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Reforming Incentive Schemes Under Political Constraints: The Physician Agency

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  • Demange, Gabrielle
  • Geoffard, Pierre-Yves

Abstract

The present Paper investigates political constraints that may impair attempts to reform payment schemes of a given profession. When the good produced (e.g. health care) is imperfectly observable by the payer (e.g. health insurance), asymmetries of information limit the possibility to base payments upon outcome (e.g. quality of care), and payment schemes must be based on some verifiable input (e.g. number of acts). The model is applied, but not restricted to, the physician agency. Political constraints are defined as the necessity to obtain the consent of a large proportion of providers to a given reform of their reward schemes. Second-best efficient reforms, which take into account the welfare cost of such political constraints, induce additional spending due to an excessive quality of outcome. More strikingly, no reform, which imposes to shift away from current payment schemes, may be feasible when practice is highly heterogeneous, and the proportion of producers who need to agree to a reform proposal is large. Since heterogeneity of producers’ practice is a key issue in terms of reforms’ acceptability, we also study whether a menu of contracts may be a way to alleviate the political constraints. In most cases, this requires the introduction of a ‘quality compensation’ scheme that compensates for quality variations across different competing contracts.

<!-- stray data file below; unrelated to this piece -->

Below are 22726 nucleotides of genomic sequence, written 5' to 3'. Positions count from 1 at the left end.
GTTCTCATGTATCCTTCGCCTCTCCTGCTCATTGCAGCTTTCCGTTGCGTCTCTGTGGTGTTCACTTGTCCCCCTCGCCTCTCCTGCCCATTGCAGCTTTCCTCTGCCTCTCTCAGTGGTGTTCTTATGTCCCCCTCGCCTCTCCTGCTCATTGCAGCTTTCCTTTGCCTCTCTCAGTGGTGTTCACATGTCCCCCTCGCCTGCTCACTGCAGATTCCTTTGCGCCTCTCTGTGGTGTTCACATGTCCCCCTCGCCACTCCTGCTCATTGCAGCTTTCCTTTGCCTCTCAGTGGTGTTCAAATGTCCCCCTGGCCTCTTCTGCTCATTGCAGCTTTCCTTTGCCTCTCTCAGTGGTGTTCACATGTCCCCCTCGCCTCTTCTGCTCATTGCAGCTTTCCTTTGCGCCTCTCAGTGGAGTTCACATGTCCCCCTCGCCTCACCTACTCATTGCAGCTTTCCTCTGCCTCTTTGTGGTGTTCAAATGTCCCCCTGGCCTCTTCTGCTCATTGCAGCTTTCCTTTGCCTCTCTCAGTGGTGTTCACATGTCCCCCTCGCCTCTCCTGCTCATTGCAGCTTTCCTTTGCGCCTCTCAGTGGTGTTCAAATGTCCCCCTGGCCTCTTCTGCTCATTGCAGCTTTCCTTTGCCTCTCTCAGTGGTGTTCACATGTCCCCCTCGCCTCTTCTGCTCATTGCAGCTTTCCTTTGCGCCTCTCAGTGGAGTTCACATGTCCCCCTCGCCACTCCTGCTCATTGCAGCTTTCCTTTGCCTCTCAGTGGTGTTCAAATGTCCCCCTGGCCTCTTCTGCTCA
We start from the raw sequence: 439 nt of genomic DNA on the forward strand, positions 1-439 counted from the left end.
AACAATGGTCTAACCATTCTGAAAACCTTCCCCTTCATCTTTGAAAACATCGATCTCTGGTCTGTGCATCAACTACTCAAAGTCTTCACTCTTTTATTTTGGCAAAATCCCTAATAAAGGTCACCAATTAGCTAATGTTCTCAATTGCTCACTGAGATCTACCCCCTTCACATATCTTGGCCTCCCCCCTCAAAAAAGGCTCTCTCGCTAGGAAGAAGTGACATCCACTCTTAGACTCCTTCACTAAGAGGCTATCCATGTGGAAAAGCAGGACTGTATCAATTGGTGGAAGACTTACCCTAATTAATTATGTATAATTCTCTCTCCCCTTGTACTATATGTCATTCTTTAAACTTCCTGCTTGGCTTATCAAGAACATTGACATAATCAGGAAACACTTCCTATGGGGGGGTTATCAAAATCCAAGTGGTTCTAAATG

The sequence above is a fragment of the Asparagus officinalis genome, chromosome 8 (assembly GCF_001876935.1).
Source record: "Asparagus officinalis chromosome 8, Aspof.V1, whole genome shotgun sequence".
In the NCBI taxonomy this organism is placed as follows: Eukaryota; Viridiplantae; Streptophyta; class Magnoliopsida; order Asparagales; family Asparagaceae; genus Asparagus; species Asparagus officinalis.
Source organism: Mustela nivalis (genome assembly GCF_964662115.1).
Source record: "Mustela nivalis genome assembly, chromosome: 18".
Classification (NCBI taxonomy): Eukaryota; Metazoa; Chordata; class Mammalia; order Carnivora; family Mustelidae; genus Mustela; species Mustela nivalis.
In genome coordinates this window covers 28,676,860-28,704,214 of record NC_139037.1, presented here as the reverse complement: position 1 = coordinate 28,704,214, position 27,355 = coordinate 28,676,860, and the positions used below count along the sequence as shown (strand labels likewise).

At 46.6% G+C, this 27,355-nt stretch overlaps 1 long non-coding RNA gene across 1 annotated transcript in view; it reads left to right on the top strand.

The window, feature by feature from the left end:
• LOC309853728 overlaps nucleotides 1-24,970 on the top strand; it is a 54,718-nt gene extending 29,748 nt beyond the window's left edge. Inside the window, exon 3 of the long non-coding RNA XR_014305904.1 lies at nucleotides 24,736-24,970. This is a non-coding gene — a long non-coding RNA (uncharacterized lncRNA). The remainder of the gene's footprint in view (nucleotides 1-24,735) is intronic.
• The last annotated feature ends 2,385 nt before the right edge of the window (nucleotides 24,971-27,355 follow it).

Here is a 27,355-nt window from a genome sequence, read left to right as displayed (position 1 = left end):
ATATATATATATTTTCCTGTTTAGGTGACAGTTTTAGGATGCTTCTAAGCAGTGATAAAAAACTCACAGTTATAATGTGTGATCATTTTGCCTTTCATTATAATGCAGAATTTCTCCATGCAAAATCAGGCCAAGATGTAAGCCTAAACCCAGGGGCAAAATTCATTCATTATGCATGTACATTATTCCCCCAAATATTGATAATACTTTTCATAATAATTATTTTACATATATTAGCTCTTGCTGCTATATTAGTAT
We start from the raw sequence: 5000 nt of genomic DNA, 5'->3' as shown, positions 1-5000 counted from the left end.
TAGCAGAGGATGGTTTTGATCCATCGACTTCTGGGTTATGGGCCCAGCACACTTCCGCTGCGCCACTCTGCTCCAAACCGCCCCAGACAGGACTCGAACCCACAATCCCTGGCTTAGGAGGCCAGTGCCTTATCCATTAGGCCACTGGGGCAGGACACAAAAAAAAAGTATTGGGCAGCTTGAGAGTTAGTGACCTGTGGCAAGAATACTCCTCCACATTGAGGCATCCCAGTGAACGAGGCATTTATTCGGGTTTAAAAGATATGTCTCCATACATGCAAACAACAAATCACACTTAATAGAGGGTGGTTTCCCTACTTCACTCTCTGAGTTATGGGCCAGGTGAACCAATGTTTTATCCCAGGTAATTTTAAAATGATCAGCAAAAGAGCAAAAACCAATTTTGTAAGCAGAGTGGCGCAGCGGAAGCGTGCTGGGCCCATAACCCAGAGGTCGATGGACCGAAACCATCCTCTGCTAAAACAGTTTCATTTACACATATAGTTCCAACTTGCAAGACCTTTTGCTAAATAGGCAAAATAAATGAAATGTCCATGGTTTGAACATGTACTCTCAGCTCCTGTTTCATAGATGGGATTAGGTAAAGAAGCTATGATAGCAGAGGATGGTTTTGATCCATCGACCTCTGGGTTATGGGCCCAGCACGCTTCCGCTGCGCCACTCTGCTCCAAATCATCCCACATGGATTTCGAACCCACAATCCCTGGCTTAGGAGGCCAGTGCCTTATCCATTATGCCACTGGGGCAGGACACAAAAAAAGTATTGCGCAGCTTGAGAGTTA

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Paper provided by C.E.P.R. Discussion Papers in its series CEPR Discussion Papers with number 3589.

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Date of creation: Oct 2002
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Handle: RePEc:cpr:ceprdp:3589

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Keywords: health care reform; physicians' payment scheme;

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  1. Ma, Ching-to Albert & McGuire, Thomas G, 1997. "Optimal Health Insurance and Provider Payment," American Economic Review, American Economic Association, vol. 87(4), pages 685-704, September.
  2. Holly, Alberto & Gardiol, Lucien & Domenighetti, Gianfranco & Brigitte Bisig, 1998. "An econometric model of health care utilization and health insurance in Switzerland," European Economic Review, Elsevier, vol. 42(3-5), pages 513-522, May.
  3. McGuire, Thomas G., 2000. "Physician agency," Handbook of Health Economics, in: A. J. Culyer & J. P. Newhouse (ed.), Handbook of Health Economics, edition 1, volume 1, chapter 9, pages 461-536 Elsevier.
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Cited by:
  1. P. Bontems & N. Turpin & Gilles Rotillon, 2003. "Acceptibility constraints and self-selecting agri-environmental policies," THEMA Working Papers 2003-14, THEMA (THéorie Economique, Modélisation et Applications), Université de Cergy-Pontoise.
  2. Bontems, Philippe & Rotillon, Gilles & Turpin, Nadine, 2005. "Acceptable Reforms of Agri-Environmental Policies," 2005 Annual meeting, July 24-27, Providence, RI 19150, American Agricultural Economics Association (New Name 2008: Agricultural and Applied Economics Association).
  3. David Bardey & Jean-Charles Rochet, 2010. "Competition Among Health Plans: A Two-Sided Market Approach," Journal of Economics & Management Strategy, Wiley Blackwell, vol. 19(2), pages 435-451, 06.

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